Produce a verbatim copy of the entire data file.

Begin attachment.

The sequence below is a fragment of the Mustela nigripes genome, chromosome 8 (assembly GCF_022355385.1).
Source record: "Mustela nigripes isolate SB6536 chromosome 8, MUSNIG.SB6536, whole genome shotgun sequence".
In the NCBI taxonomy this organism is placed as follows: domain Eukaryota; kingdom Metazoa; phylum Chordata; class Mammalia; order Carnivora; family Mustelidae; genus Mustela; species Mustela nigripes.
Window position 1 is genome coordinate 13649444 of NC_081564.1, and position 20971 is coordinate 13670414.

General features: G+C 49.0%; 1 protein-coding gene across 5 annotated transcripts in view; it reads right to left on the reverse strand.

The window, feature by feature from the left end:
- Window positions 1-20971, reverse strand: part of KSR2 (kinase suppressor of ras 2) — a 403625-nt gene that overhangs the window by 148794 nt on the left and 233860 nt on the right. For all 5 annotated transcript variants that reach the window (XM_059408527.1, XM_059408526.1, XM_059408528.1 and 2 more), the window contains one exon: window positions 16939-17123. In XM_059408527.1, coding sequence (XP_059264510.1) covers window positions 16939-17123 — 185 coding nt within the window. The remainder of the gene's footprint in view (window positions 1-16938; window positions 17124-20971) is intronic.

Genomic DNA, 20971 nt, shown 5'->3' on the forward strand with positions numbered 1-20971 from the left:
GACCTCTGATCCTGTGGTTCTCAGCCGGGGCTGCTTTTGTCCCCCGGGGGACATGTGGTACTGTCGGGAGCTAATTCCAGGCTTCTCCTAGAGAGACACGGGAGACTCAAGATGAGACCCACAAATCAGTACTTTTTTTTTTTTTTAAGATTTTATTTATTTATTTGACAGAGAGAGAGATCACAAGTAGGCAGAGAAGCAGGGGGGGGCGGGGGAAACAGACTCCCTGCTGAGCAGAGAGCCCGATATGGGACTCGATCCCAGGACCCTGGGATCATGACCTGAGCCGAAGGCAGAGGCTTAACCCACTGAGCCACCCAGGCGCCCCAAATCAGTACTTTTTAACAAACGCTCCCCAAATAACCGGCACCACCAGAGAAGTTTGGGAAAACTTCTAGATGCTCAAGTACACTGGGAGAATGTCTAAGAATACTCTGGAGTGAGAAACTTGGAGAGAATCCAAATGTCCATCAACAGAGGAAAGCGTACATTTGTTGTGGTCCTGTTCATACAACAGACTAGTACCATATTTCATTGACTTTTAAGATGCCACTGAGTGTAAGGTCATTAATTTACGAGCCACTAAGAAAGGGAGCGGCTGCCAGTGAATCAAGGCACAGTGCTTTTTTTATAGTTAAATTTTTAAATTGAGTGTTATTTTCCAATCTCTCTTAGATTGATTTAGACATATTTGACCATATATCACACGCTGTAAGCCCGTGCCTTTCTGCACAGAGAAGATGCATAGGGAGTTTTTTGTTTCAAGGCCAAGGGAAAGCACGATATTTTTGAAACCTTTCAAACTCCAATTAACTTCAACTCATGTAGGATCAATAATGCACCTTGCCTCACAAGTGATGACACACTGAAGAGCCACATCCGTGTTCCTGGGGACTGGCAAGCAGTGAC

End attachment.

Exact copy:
The sequence below is a fragment of the Mustela nigripes genome, chromosome 8 (assembly GCF_022355385.1).
Source record: "Mustela nigripes isolate SB6536 chromosome 8, MUSNIG.SB6536, whole genome shotgun sequence".
In the NCBI taxonomy this organism is placed as follows: domain Eukaryota; kingdom Metazoa; phylum Chordata; class Mammalia; order Carnivora; family Mustelidae; genus Mustela; species Mustela nigripes.
Window position 1 is genome coordinate 13649444 of NC_081564.1, and position 20971 is coordinate 13670414.

General features: G+C 49.0%; 1 protein-coding gene across 5 annotated transcripts in view; it reads right to left on the reverse strand.

The window, feature by feature from the left end:
- Window positions 1-20971, reverse strand: part of KSR2 (kinase suppressor of ras 2) — a 403625-nt gene that overhangs the window by 148794 nt on the left and 233860 nt on the right. For all 5 annotated transcript variants that reach the window (XM_059408527.1, XM_059408526.1, XM_059408528.1 and 2 more), the window contains one exon: window positions 16939-17123. In XM_059408527.1, coding sequence (XP_059264510.1) covers window positions 16939-17123 — 185 coding nt within the window. The remainder of the gene's footprint in view (window positions 1-16938; window positions 17124-20971) is intronic.

Genomic DNA, 20971 nt, shown 5'->3' on the forward strand with positions numbered 1-20971 from the left:
GACCTCTGATCCTGTGGTTCTCAGCCGGGGCTGCTTTTGTCCCCCGGGGGACATGTGGTACTGTCGGGAGCTAATTCCAGGCTTCTCCTAGAGAGACACGGGAGACTCAAGATGAGACCCACAAATCAGTACTTTTTTTTTTTTTTAAGATTTTATTTATTTATTTGACAGAGAGAGAGATCACAAGTAGGCAGAGAAGCAGGGGGGGGCGGGGGAAACAGACTCCCTGCTGAGCAGAGAGCCCGATATGGGACTCGATCCCAGGACCCTGGGATCATGACCTGAGCCGAAGGCAGAGGCTTAACCCACTGAGCCACCCAGGCGCCCCAAATCAGTACTTTTTAACAAACGCTCCCCAAATAACCGGCACCACCAGAGAAGTTTGGGAAAACTTCTAGATGCTCAAGTACACTGGGAGAATGTCTAAGAATACTCTGGAGTGAGAAACTTGGAGAGAATCCAAATGTCCATCAACAGAGGAAAGCGTACATTTGTTGTGGTCCTGTTCATACAACAGACTAGTACCATATTTCATTGACTTTTAAGATGCCACTGAGTGTAAGGTCATTAATTTACGAGCCACTAAGAAAGGGAGCGGCTGCCAGTGAATCAAGGCACAGTGCTTTTTTTATAGTTAAATTTTTAAATTGAGTGTTATTTTCCAATCTCTCTTAGATTGATTTAGACATATTTGACCATATATCACACGCTGTAAGCCCGTGCCTTTCTGCACAGAGAAGATGCATAGGGAGTTTTTTGTTTCAAGGCCAAGGGAAAGCACGATATTTTTGAAACCTTTCAAACTCCAATTAACTTCAACTCATGTAGGATCAATAATGCACCTTGCCTCACAAGTGATGACACACTGAAGAGCCACATCCGTGTTCCTGGGGACTGGCAAGCAGTGAC